17
Aug
17

The Hamlet Apocalypse

 

The Hamlet Apocalypse

The Danger Ensemble

Judith Wright Centre

August 9 – 19 2017

 

Reviewed by Katy Cotter

 

 

The Danger Ensemble refuse their audience to be complacent. They demand you listen, give yourself over, interrogate, ask questions, and to leave the theatre with something burning in your gut – good or bad. The Hamlet Apocalypse has had seasons at La Mama, Adelaide Fringe and La Boite Theatre Company (2011), and now explodes into the Judith Wright Centre.

 

Shakespeare’s play Hamlet is used as a portal for the audience to observe the familiar, crumble it into dust, and seek out the truth. In the beginning each actor introduces themselves and their character(s). This show is about welcoming the end, following each person traversing their own path to inevitable doom. Shakespeare’s words are used to reveal the actor’s true self and expose their own personal regrets, fears, and secret longings. Counting back from 10, each section shows the world of Hamlet disintegrating and the character’s fighting to utter their last words as the actors burst forth to have their say.

It wasn’t all depressing. There were moments of lightness and hilarity, embracing the absurdity of the Bard’s language, and poking fun of the process of making theatre and (yes, sometimes you can’t afford to have a horse on stage) its limitations. If you’ve ever witnessed a Danger Ensemble show, you know the movement is meticulously precise and beautiful. A favourite moment for me was when someone sat down too late or moved at the wrong time, only to be scolded by the rest of the company and insisting they repeat said movement before continuing. GREAT, YES!

 

 

The essence of this show is about discovering what or who you value the most at the end of all things. Who is your last thought? What is your last defiant act? The audience is privileged to hear the actor’s whisper or scream out their confessions and this is what makes the work powerful. I can only say I wanted more stillness in these moments. Wait! Slow down. I didn’t hear what you said. Stay with me! As the countdown continued, the delivery of the text quickened as the madness of the apocalypse was taking hold. I was lost in the blur between fiction and reality and grappling with the meaning of it all. That was the point. We don’t have all the answers. We don’t always get what we want. We are caught up in moments, wishing time would slow down.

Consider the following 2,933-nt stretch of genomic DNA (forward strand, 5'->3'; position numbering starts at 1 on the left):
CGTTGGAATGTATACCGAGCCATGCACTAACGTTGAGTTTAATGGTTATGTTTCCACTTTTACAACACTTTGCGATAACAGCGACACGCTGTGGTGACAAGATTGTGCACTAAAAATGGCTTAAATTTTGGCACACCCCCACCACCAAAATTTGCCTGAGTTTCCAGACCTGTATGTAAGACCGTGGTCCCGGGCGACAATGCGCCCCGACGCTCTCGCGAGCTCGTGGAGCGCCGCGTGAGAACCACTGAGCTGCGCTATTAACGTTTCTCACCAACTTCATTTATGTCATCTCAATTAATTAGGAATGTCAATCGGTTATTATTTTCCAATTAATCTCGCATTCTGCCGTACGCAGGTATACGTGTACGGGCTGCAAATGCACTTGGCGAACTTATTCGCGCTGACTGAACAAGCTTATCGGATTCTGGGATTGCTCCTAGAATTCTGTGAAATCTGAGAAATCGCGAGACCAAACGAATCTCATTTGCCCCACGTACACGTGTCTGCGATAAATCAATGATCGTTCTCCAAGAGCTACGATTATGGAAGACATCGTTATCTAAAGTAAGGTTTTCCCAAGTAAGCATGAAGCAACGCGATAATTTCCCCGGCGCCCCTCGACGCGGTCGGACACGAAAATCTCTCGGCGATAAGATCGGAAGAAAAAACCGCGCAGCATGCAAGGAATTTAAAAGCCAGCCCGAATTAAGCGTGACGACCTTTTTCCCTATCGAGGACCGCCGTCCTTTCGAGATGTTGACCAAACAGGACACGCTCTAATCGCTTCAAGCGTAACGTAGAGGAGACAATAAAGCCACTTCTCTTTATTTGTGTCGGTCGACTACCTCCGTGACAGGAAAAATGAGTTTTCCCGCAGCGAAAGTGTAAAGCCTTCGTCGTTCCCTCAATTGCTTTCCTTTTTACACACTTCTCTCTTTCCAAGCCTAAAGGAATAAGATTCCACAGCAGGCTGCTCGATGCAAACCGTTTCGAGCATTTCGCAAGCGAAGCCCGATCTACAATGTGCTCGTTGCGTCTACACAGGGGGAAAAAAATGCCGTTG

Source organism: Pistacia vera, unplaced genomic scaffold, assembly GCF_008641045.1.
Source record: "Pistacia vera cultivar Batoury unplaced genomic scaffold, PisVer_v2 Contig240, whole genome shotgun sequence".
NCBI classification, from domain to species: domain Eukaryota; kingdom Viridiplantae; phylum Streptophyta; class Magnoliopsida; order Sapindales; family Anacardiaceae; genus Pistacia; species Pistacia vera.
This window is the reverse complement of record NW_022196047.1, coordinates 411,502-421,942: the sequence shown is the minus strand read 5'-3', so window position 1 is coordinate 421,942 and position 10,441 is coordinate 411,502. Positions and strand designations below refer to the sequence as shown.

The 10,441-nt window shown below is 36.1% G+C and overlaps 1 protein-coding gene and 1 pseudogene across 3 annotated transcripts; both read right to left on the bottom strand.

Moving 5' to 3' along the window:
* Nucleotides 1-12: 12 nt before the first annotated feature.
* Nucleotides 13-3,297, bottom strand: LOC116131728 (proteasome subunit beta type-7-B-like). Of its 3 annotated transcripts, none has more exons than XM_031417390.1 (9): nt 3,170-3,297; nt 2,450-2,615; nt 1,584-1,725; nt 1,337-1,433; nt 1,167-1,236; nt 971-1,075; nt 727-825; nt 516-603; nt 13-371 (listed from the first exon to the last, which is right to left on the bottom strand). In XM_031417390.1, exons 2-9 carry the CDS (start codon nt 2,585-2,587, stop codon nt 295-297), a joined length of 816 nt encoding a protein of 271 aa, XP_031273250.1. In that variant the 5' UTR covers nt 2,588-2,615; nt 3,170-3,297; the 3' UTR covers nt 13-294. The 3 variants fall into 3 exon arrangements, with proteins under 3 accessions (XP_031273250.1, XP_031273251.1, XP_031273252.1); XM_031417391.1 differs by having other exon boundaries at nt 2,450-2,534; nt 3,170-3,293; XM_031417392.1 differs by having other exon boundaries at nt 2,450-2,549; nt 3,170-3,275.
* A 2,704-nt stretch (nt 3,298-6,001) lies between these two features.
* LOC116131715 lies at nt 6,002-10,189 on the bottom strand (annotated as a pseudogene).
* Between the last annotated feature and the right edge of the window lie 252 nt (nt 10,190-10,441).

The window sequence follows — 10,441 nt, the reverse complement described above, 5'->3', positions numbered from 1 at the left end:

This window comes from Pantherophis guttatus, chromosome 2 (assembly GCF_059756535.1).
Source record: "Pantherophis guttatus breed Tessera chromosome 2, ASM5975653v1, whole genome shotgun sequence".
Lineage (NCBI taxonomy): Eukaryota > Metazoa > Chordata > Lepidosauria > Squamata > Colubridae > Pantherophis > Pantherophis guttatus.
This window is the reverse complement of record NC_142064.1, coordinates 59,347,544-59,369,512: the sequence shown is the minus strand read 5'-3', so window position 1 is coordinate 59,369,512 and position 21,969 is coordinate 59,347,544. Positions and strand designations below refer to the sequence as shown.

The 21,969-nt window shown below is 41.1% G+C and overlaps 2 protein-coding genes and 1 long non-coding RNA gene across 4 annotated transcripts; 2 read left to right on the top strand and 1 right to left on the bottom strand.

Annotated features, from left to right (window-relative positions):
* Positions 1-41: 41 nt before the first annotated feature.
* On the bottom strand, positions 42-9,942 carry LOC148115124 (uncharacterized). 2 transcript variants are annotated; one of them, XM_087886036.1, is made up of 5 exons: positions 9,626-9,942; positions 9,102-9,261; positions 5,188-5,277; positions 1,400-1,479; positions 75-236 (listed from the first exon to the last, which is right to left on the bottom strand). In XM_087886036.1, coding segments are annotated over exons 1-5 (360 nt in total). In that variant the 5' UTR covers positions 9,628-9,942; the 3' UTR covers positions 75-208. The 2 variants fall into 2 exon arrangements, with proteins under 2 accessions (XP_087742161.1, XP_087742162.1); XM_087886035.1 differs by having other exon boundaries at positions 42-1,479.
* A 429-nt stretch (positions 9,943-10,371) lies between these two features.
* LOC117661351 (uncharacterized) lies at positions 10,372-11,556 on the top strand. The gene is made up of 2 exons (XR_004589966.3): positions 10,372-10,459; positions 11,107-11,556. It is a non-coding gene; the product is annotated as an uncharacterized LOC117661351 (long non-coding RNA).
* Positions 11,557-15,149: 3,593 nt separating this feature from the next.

The Hamlet Apocalypse is stunning, and will shock and surprise you. It may take some time to figure out what it means to you personally. For me, the experience is a fist punch to the heart. It’s the moment you see an ex-lover on the street and your stomach lurches. All the memories flood back. The first kiss, those last words. It’s beautiful and harrowing, and in a flash, they pass you by.

Artistic Director Steven Mitchell Wright continues to deliver captivating productions that keep you up at night questioning everything, perhaps yearning to live a little more dangerously. His creative team are courageous and it was clear that the performer’s left their hearts and souls on the stage opening night.